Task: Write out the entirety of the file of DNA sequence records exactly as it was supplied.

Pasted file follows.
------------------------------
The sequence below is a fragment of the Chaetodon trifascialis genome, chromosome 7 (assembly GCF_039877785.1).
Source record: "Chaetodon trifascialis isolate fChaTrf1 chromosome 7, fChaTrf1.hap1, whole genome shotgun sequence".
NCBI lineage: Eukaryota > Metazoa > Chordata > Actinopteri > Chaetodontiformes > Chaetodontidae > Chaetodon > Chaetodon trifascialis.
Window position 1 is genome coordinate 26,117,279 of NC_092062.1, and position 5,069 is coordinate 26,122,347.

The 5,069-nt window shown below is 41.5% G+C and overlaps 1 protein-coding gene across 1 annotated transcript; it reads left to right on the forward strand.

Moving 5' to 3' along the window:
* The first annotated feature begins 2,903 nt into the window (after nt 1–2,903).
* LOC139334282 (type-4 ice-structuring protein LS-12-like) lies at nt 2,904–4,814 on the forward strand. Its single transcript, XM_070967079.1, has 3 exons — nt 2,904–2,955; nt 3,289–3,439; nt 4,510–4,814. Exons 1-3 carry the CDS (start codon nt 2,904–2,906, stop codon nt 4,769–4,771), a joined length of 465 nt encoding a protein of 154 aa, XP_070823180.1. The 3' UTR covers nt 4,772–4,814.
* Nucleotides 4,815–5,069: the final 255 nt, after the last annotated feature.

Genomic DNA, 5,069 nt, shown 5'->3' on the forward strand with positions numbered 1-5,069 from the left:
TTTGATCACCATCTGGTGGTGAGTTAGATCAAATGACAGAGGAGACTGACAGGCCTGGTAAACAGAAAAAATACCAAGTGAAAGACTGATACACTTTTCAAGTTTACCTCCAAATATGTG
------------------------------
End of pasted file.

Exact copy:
The sequence below is a fragment of the Chaetodon trifascialis genome, chromosome 7 (assembly GCF_039877785.1).
Source record: "Chaetodon trifascialis isolate fChaTrf1 chromosome 7, fChaTrf1.hap1, whole genome shotgun sequence".
NCBI lineage: Eukaryota > Metazoa > Chordata > Actinopteri > Chaetodontiformes > Chaetodontidae > Chaetodon > Chaetodon trifascialis.
Window position 1 is genome coordinate 26,117,279 of NC_092062.1, and position 5,069 is coordinate 26,122,347.

The 5,069-nt window shown below is 41.5% G+C and overlaps 1 protein-coding gene across 1 annotated transcript; it reads left to right on the forward strand.

Moving 5' to 3' along the window:
* The first annotated feature begins 2,903 nt into the window (after nt 1–2,903).
* LOC139334282 (type-4 ice-structuring protein LS-12-like) lies at nt 2,904–4,814 on the forward strand. Its single transcript, XM_070967079.1, has 3 exons — nt 2,904–2,955; nt 3,289–3,439; nt 4,510–4,814. Exons 1-3 carry the CDS (start codon nt 2,904–2,906, stop codon nt 4,769–4,771), a joined length of 465 nt encoding a protein of 154 aa, XP_070823180.1. The 3' UTR covers nt 4,772–4,814.
* Nucleotides 4,815–5,069: the final 255 nt, after the last annotated feature.

Genomic DNA, 5,069 nt, shown 5'->3' on the forward strand with positions numbered 1-5,069 from the left:
TTTGATCACCATCTGGTGGTGAGTTAGATCAAATGACAGAGGAGACTGACAGGCCTGGTAAACAGAAAAAATACCAAGTGAAAGACTGATACACTTTTCAAGTTTACCTCCAAATATGTG